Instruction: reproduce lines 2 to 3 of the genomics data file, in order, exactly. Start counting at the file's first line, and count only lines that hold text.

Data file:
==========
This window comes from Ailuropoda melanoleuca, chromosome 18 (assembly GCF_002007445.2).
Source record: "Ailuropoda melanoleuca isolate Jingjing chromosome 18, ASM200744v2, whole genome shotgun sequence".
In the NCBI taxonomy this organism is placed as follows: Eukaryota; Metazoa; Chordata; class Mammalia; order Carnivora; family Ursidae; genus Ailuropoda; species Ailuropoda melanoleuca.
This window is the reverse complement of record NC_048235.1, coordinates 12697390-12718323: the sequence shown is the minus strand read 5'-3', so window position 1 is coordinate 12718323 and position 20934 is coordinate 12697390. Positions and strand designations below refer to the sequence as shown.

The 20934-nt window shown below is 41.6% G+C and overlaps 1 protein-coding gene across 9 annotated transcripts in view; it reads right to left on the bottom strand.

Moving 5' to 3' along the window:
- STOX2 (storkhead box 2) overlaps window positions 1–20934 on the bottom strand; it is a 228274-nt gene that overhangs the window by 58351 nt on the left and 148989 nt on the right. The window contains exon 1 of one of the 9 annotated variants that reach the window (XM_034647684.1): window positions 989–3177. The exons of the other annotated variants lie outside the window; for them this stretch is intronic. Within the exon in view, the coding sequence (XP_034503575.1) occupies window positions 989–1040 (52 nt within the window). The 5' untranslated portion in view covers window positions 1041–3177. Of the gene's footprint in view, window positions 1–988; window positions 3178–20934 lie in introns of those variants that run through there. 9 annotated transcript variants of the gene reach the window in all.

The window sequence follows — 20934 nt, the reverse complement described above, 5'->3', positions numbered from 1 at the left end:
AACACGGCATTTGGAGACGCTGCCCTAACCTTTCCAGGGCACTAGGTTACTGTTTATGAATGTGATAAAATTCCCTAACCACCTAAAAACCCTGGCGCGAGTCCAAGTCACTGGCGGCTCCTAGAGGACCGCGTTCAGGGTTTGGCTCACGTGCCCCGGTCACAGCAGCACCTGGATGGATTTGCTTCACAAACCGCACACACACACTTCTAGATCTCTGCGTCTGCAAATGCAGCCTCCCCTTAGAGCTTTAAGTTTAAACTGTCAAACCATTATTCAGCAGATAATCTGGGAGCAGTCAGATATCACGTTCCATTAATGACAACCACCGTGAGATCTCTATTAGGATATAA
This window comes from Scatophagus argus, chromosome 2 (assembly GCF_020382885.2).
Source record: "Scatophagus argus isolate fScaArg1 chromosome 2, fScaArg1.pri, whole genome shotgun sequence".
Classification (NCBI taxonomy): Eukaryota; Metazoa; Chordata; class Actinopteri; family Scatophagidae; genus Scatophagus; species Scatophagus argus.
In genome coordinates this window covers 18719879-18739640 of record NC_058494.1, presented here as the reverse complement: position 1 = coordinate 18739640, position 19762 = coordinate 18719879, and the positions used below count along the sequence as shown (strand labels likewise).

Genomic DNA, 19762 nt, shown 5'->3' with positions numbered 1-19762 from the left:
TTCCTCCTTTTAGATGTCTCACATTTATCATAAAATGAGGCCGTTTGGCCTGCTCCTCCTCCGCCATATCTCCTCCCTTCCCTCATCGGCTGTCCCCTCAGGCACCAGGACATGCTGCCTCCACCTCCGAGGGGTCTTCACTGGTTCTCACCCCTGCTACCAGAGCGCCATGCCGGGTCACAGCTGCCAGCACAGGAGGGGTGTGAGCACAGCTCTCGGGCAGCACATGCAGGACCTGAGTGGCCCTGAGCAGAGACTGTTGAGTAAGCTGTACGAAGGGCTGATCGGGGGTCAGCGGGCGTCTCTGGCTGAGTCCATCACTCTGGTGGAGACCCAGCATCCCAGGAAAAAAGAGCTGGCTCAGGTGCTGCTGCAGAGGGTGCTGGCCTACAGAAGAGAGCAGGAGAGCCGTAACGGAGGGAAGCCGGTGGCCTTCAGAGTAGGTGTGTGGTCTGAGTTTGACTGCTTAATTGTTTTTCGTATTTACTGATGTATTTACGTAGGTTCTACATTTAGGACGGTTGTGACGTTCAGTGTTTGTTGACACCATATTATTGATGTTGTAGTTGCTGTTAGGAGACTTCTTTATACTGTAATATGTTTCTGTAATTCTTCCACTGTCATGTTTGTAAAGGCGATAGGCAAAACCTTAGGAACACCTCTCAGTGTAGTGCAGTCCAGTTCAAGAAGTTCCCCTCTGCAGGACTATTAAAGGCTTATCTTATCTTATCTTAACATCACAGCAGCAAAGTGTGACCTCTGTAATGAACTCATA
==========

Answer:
Source record: "Ailuropoda melanoleuca isolate Jingjing chromosome 18, ASM200744v2, whole genome shotgun sequence".
In the NCBI taxonomy this organism is placed as follows: Eukaryota; Metazoa; Chordata; class Mammalia; order Carnivora; family Ursidae; genus Ailuropoda; species Ailuropoda melanoleuca.